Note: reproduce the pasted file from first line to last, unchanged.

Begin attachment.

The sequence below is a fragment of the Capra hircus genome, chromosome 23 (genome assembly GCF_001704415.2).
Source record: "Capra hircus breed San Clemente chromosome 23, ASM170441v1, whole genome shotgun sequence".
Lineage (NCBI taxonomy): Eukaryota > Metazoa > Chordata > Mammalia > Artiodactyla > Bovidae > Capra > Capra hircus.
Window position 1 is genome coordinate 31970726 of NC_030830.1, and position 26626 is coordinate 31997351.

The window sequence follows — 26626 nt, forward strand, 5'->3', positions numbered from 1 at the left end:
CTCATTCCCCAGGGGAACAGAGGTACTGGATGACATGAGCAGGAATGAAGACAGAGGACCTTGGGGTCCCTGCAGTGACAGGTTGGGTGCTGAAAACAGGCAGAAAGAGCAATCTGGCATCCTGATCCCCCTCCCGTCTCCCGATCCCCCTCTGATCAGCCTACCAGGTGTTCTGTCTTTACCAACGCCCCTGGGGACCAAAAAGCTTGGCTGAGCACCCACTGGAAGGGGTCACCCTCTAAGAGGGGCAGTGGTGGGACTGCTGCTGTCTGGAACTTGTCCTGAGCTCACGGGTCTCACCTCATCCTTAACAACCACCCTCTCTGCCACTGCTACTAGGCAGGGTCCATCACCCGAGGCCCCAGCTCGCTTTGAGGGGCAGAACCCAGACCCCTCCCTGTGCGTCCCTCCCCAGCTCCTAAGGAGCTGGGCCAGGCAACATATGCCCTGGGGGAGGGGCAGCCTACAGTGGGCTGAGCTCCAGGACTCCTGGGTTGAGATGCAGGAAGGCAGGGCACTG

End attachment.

The sequence below is a fragment of the Capra hircus genome, chromosome 23 (genome assembly GCF_001704415.2).
Source record: "Capra hircus breed San Clemente chromosome 23, ASM170441v1, whole genome shotgun sequence".
Lineage (NCBI taxonomy): Eukaryota > Metazoa > Chordata > Mammalia > Artiodactyla > Bovidae > Capra > Capra hircus.
Window position 1 is genome coordinate 31970726 of NC_030830.1, and position 26626 is coordinate 31997351.

The window sequence follows — 26626 nt, forward strand, 5'->3', positions numbered from 1 at the left end:
CTCATTCCCCAGGGGAACAGAGGTACTGGATGACATGAGCAGGAATGAAGACAGAGGACCTTGGGGTCCCTGCAGTGACAGGTTGGGTGCTGAAAACAGGCAGAAAGAGCAATCTGGCATCCTGATCCCCCTCCCGTCTCCCGATCCCCCTCTGATCAGCCTACCAGGTGTTCTGTCTTTACCAACGCCCCTGGGGACCAAAAAGCTTGGCTGAGCACCCACTGGAAGGGGTCACCCTCTAAGAGGGGCAGTGGTGGGACTGCTGCTGTCTGGAACTTGTCCTGAGCTCACGGGTCTCACCTCATCCTTAACAACCACCCTCTCTGCCACTGCTACTAGGCAGGGTCCATCACCCGAGGCCCCAGCTCGCTTTGAGGGGCAGAACCCAGACCCCTCCCTGTGCGTCCCTCCCCAGCTCCTAAGGAGCTGGGCCAGGCAACATATGCCCTGGGGGAGGGGCAGCCTACAGTGGGCTGAGCTCCAGGACTCCTGGGTTGAGATGCAGGAAGGCAGGGCACTG